SURREY — How safe do businesses feel in Surrey?
This summer, interns at Surrey’s business improvement associations (BIAs) will be tasked to find out.
BIAs across the city are set to conduct surveys, or audits, of street-level businesses in their areas.
Surrey’s public safety director Terry Waterhouse said it’s intended “to determine what they see as the good things going on, but also the challenges.”
“It’s the BIAs doing it,” stressed Waterhouse, “we’re partnering with them to help and support them in any way we can, doing it with expertise, then collaborating together and responding. We think it’s a great way to strengthen the collaboration with the community.”
The Business Safety Survey project is part of the city’s new Public Safety Strategy, which was launched last year.
The city’s role, said Waterhouse, will be to work with each BIA to “provide expertise and training to students they use to conduct the surveys.”
A report to Surrey’s public safety committee on Monday (June 19) noted staff have secured “expert advice” from Dr. Irwin Cohen and Dr. Amanda McCormick of the University of the Fraser Valley to “strengthen the survey and provide training to the BIA staff and student interns on survey methodologies and processes.”
Once all the summer surveys are completed, Waterhouse said the plan is to hold an event where the students present their findings, and a workshop on how to best respond to the audits.
Waterhouse, who was hired to help create the city’s Public Safety Strategy that launched last fall, noted the program is built on a long-standing Downtown Surrey BIA program that has surveyed its member businesses on safety and crime since 2006.
“It’s taking that idea and working with all the BIAs across the city, then working with the city with all of our partners so we can take action,” he explained.
Last summer’s DSBIA audit suggested that more businesses in the city core were feeling unsafe than ever.
“It’s for a variety of reasons,” 2016 summer intern Alex Dibnah told the Now-Leader at the time, who for three years produced and analyzed the annual surveys for City Centre’s business group.
“A lot of it is social disorder-based, not necessarily full crimes, but the type of thing you see on the streets that make you feel unsafe — so discarded needles, people loitering, drug use,” said Dibnah. “We’re not entirely sure if that is going up or if it’s just their perceptions. But regardless of whether or not it’s happening, if that’s their perception, that’s their reality.”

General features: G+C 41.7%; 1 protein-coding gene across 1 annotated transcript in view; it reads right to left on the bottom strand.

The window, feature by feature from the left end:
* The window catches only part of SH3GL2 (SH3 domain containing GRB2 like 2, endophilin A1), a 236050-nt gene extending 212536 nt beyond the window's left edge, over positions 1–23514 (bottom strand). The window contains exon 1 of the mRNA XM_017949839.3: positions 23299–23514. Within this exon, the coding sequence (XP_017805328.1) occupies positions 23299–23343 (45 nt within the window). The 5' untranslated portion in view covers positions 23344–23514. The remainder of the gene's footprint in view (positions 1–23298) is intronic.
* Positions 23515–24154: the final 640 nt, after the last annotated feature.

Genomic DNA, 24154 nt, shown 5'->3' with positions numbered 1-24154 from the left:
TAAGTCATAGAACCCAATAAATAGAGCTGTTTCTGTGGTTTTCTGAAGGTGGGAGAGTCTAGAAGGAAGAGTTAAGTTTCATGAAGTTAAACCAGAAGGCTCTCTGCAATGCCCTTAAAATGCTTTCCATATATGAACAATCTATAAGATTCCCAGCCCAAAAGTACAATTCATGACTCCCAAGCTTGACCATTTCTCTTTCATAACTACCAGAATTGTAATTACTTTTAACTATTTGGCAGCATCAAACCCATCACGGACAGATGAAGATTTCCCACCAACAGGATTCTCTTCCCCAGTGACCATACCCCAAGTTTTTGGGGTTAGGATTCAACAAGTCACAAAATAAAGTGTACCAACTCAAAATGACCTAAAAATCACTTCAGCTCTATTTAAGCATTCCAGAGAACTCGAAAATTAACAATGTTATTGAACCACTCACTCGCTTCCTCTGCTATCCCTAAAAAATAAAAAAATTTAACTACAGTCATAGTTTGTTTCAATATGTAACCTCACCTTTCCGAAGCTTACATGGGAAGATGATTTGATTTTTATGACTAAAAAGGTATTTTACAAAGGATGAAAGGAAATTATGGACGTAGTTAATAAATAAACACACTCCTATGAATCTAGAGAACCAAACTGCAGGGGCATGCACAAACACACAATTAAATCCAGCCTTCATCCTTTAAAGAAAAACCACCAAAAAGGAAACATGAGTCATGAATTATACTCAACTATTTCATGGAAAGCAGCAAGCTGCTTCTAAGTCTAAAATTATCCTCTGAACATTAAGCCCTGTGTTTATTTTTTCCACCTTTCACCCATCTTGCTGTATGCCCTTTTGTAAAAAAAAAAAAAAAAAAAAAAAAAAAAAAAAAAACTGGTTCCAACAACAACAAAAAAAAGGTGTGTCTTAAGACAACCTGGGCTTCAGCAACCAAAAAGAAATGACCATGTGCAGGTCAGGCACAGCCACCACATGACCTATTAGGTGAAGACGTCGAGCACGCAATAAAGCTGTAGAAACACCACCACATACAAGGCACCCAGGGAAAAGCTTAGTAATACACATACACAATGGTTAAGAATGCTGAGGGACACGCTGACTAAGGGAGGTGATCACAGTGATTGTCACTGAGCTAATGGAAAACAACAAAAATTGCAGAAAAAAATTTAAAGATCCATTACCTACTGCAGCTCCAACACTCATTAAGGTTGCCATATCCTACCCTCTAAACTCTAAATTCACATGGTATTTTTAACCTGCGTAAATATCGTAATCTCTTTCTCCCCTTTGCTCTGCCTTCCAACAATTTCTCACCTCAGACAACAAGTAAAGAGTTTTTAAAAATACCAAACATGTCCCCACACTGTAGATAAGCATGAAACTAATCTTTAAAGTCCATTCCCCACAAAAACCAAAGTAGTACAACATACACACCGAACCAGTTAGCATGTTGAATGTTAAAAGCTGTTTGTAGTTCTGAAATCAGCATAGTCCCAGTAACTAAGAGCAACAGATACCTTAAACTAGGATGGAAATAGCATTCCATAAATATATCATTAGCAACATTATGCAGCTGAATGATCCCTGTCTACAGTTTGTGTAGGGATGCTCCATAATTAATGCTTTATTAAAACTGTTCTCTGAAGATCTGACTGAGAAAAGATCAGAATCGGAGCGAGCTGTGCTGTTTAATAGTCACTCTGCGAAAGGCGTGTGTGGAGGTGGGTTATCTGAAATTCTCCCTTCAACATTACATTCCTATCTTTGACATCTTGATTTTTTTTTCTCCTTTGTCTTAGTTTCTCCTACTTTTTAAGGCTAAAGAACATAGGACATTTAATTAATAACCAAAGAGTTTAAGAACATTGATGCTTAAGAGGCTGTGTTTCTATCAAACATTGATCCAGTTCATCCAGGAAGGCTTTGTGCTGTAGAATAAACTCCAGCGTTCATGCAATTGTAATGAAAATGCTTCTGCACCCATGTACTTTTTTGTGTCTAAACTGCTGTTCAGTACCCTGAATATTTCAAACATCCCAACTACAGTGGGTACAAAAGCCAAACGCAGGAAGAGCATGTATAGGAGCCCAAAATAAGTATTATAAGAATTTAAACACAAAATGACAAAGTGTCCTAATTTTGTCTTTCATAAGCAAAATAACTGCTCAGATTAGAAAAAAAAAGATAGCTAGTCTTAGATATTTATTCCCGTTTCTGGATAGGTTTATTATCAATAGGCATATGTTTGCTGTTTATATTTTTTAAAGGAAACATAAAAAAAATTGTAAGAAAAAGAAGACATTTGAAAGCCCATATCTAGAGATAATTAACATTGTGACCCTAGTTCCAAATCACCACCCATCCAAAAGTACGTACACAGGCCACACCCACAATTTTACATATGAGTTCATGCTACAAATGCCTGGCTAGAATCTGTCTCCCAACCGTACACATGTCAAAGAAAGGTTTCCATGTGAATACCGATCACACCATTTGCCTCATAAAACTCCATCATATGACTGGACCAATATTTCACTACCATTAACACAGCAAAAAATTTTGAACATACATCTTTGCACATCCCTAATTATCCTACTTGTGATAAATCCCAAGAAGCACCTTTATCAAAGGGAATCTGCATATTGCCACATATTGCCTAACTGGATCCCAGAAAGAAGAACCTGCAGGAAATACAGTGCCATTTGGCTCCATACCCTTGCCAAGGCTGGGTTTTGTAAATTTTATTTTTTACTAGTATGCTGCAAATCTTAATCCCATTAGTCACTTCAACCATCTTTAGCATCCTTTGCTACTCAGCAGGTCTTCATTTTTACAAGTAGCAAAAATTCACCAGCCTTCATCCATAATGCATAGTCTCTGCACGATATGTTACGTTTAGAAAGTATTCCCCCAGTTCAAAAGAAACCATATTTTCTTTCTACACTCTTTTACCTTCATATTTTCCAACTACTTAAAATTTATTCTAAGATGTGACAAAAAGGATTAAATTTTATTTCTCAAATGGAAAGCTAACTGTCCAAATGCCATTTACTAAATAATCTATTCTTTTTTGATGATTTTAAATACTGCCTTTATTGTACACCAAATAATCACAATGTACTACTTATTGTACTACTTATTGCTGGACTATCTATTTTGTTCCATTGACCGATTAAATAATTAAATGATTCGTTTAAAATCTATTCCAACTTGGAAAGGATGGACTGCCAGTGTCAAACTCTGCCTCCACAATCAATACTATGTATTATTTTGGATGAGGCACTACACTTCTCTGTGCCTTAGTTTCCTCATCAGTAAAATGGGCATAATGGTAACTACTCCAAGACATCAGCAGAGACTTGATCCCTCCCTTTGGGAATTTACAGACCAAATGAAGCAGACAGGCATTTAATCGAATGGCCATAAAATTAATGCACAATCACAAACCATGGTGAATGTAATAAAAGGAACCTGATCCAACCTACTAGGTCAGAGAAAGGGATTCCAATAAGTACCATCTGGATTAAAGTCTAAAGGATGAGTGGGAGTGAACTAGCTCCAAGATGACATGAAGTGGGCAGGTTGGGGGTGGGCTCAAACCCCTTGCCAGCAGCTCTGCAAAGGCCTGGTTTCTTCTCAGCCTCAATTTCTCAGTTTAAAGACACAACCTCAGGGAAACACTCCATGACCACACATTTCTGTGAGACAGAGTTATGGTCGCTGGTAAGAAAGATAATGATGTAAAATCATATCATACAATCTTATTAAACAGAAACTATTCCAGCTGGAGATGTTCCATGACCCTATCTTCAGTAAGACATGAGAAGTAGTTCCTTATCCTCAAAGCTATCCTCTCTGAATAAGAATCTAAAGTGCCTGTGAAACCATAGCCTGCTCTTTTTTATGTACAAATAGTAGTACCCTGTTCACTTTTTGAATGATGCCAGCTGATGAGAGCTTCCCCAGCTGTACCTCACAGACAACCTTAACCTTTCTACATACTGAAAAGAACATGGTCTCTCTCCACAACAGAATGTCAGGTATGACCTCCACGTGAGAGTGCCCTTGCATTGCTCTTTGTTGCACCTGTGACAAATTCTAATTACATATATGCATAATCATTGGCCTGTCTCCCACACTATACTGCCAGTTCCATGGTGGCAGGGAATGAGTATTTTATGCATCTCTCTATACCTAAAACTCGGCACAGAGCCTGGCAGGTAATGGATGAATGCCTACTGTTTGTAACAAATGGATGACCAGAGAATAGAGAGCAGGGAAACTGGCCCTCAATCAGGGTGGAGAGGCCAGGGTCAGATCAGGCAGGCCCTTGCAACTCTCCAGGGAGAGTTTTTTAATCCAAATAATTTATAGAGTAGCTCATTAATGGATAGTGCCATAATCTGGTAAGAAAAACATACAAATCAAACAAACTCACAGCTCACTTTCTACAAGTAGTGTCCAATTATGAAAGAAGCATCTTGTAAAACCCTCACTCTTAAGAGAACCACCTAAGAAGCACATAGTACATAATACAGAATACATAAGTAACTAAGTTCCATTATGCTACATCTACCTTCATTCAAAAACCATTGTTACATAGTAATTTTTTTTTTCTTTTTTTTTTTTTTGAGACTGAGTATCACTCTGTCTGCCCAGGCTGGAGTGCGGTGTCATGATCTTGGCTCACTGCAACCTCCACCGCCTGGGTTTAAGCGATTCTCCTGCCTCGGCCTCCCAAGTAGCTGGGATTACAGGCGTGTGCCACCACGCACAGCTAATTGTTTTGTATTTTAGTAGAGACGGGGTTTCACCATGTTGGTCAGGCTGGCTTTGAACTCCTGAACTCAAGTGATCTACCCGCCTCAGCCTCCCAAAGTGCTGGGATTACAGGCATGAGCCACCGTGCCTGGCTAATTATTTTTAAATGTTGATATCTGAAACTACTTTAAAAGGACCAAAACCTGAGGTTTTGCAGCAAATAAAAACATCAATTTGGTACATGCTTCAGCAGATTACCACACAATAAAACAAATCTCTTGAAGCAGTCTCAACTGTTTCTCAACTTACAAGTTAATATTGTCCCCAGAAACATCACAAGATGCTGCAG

The 62-page Safety Audit tracked changes in businesses’ perception of safety in their area, documented concerns and gathered recommendations for improving the safety of downtown Surrey.
In 2016, 205 businesses completed the survey and it uncovered a “significant sense of pessimism on the part of businesses as compared to last year (2015),” according to the report.
A total of 29 per cent of respondents felt the area had become less safe — the most ever in the audit’s history.
Businesses’ top four concerns last year were drug users (73.7 per cent), theft (62.9 per cent), drug dealing (59.5 per cent) and discarded needles (58.5 per cent).
Social services were a controversial topic in the 2016 audit in City Centre. When asked how social services in the area made them feel, most reported feeling neutral (52.7 per cent), while about 35 per cent felt less safe and noted that they attract “unsavoury people to the area” and “served as a magnet for disorder, bringing in crime.”
Businesses said they would like to see more support for vulnerable individuals, as well as more lighting and security features such as CCTV cameras.
At the time, Surrey Councillor Barbara Steele said she was “encouraged” by some of the report, noting that when you add up the percentage of businesses who felt either “about as safe as last year” (52.2 per cent) and “more safe” (18.5 per cent), that comes out to about 71 per cent.
“That’s an indication that we are doing some things right,” said Steele, who lives in the area.